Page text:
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Warning you about crappy movies since 2008.

Tuesday, January 18, 2011

Top 10 of 2010

It was mostly a ho-hum year, cinematically speaking. Some of the most heavily hyped, critically praised movies turned out to be, to my mind, duds. Some were superduds.

Kenneth Turan, Rex Reed and I were practically the only critics to scoff at the absurd Black Swan. I don't mind being a voice of reason in all the hyperbole and hubbub. I'm in esteemed company.

Here are the movies that, for me, made going to the cinema worthwhile this year.

1. The Ghost Writer. Easily my favorite film of the year. I don't get why it's being left out of all the big award nominations. A modern-day mystery/political thriller that Hitchcock might've made today. It was fun to see Pierce Brosnan in a dramatic role again (as a retired British PM), and Ewan McGregor is at the top of his game as the ghost writer hired to pen the PM's memoirs -- after the first ghost writer turns up dead. Fugitive Roman Polanski directed.

2. The Town. Career bank robbers are thrown off their game when they take a hostage and Ben Affleck's character ends up falling for her. Jon Hamm chases the gang and looks darn good doing it.

3. Blue Valentine. Michelle Williams and Ryan Gosling fall for each other, wed, have a child and then end up being the source of each other's suffering. Bleak and tough to watch, but a must-see due to the two powerful performances from its leads.

4. The King's Speech. We don't often see a member of the British royal family as an underdog, but Colin Firth's King George VI is a reluctant king with a severe stutter. His nation needs him to be a brilliant orator, as Britain heads for war with Germany. You'll be rooting for George ("Bertie" to his family) to overcome his impediment with the help of the speech therapist played by Geoffrey Rush. Rush's Lionel turns out to be the best friend a monarch could hope for. A royal bromance!

5. The Fighter. Mark Wahlberg shows off his buffness but allows co-star Christian Bale to shine as his twitchy, has-been older brother. Both brothers are boxers; one (Wahlberg's Micky) is on his way up. The other (Bale's Dicky) has already peaked, although he's convinced he'll make a comeback. Melissa Leo is perfect as the matriarch of her gritty, working-class brood, and Amy Adams plays the Boston barkeep who may help turn Micky's fortunes around.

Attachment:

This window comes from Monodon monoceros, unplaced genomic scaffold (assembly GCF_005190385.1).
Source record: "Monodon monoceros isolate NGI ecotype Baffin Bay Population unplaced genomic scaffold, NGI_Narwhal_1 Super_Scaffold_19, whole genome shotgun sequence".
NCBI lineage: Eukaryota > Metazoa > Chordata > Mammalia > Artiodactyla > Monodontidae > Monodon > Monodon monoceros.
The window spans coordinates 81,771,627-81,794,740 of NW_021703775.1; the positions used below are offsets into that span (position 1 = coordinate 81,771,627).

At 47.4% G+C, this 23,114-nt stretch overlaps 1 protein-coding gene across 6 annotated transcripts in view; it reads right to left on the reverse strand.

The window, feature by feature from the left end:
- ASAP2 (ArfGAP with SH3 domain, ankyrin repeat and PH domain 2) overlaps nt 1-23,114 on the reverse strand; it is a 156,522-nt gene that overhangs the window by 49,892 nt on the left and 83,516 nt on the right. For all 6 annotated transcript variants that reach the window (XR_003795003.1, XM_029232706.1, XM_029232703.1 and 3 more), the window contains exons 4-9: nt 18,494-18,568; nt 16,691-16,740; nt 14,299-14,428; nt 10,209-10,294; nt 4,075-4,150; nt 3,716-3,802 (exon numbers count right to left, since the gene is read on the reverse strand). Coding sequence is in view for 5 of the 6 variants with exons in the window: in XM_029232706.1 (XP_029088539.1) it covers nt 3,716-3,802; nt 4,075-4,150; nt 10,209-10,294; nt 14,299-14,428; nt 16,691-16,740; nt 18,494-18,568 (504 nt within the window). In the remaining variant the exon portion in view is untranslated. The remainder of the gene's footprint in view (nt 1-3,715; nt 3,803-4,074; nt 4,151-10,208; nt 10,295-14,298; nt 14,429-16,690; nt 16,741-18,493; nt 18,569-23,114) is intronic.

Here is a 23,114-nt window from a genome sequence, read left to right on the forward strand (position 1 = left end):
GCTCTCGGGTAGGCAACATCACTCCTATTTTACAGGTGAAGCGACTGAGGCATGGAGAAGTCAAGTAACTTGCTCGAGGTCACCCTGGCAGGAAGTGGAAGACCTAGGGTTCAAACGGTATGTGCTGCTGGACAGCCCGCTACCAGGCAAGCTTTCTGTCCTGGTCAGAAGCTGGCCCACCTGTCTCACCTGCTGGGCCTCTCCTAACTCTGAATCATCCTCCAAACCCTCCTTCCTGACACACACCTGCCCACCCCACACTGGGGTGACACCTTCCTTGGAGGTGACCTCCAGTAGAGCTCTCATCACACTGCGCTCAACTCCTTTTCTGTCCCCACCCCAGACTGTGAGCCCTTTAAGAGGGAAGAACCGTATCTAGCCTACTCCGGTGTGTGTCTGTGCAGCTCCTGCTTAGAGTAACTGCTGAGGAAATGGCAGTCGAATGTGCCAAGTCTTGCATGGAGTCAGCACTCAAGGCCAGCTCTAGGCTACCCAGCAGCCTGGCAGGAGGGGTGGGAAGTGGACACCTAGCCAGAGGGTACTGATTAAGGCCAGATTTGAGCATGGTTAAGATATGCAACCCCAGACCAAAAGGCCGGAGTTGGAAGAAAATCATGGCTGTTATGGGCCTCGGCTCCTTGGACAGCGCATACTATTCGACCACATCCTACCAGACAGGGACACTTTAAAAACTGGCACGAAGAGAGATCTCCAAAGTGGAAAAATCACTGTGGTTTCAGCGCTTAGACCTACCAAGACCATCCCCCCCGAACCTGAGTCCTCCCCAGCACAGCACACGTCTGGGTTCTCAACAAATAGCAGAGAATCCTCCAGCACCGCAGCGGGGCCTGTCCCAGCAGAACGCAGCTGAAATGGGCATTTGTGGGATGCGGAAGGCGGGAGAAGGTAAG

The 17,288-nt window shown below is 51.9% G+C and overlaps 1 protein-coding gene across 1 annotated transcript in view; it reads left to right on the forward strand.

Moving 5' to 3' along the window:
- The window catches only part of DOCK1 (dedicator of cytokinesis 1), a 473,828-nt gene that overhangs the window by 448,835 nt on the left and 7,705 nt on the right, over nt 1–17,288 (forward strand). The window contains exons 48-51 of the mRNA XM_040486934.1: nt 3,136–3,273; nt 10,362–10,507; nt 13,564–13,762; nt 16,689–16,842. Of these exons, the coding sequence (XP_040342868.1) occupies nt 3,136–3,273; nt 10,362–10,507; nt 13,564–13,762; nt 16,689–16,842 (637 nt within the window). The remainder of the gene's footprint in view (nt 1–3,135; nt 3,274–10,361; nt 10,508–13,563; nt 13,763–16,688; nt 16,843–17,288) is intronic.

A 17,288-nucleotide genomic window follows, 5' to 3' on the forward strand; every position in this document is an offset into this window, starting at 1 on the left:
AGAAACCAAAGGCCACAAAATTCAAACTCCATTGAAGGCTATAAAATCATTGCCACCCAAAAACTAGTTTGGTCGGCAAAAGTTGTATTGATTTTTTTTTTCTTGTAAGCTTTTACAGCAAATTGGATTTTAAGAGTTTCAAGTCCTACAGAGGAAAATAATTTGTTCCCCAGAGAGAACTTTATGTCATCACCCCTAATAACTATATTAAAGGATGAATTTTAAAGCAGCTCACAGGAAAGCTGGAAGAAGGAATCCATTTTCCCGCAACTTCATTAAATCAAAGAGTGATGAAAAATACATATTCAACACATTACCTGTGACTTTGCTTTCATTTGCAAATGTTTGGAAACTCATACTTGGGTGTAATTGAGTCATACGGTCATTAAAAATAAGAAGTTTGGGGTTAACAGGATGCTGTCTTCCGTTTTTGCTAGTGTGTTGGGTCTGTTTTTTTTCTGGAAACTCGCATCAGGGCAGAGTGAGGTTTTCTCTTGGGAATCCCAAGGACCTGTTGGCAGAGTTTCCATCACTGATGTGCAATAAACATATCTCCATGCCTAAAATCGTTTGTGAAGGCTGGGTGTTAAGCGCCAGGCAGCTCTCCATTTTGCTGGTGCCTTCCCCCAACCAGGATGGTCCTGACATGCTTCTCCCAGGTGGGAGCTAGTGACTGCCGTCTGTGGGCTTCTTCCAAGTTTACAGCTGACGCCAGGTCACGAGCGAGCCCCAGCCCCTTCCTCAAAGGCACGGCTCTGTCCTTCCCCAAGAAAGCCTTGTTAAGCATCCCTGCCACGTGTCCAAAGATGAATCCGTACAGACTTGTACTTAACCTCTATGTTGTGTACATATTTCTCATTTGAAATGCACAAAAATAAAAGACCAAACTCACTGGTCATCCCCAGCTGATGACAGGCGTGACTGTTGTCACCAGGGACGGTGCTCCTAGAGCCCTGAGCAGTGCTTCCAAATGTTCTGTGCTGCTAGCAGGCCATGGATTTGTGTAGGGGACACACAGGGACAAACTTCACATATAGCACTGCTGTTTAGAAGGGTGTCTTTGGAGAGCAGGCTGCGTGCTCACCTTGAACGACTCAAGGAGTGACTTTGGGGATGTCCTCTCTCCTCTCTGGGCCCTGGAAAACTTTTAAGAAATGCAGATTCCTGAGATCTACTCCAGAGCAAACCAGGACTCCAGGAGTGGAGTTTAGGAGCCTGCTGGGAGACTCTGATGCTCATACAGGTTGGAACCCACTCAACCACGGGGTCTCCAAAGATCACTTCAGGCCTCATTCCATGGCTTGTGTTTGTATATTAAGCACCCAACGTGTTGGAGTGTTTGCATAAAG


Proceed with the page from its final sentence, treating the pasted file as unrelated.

6. The Social Network. The movie for the Facebook generation. Building web code should not make for fascinating viewing, yet much of the film's drama centers on the technical aspects (and ticking clock) involved in launching this enterprise. Jesse Eisenberg makes Mark Zuckerberg human and even a little likable. Plus, it's always fun to see the multitalented Justin Timberlake on screen.

7. Catfish. What can you believe and what can't you? That's the central question at the heart of this documentary. (Or, is it a mockumentary?) Catfish is about people not being who they say they are online. It's a mystery, a drama and a cautionary tale. If The Social Network is the narrative feature for the Facebook generation, this is the equivalent documentary.

8. Fanny, Annie & Danny. Haven't heard of San Francisco-based writer/director Chris Brown? You will. In this quirky drama, he's created a family whose members hate themselves and, for the most part, hate each other. When this fragile, wounded clan gets together for Christmas, there are awkward moments, tears and yelling, guilt trips, hurt feelings and unpleasant surprises.

9. Animal Kingdom. Grandma Smurf (Golden Globe-nominated Jacki Weaver) is a big player in an Australian crime syndicate, and she controls every move -- hardly any of them legal -- her adult sons make. She's all her grandson, J, has left, and he must decide if he'll stay loyal to his trigger-happy family or trust this policeman who offers him safety.

10. Waiting for Superman. Director Davis Guggenheim tries to find reasons for hope in his expose of the shoddy state of our national public education system. But, we're left with the discouraging feeling that the education each child in this country gets is up to nothing more than luck.

Honorable mention:

Rabbit Hole

The Other Guys

Inside Job

127 Hours

True Grit

Year's biggest disappointments:

Winter's Bone. The Clampetts meet Waiting for Godot.

The Kids are All Right. No, they're not. And, neither is this movie.

Black Swan. One hot, trashy mess.

I Am Love. Beautiful to behold, but a one-dimensional bore.


Lyns said...

This is great, Page! I always look forward to your annual list. Looking forward to seeing the ones I've missed so far, especially Blue Valentine.

Bre G said...

Thank you for alerting us to the good, the bad, and the hot, trashy messes. We love you for it!

Kari said...

Thanks Page! I just added all of your favs to my Netflix Queue!

Melissa said...

You might want to do a bit more research before you believe everything Waiting for Superman has to say about the educational system. It's very carefully constructed to present a particular case and is in no way unbiased. They tell about 30% of the story. F'real.

Kathie Collins said...

Your take on the year's movies is a much anticipated event in our house -- even though I don't always agree! Thanks for keeping up your part in the culture wars. Someone has to be responsible for calling film makers out on mediocrity.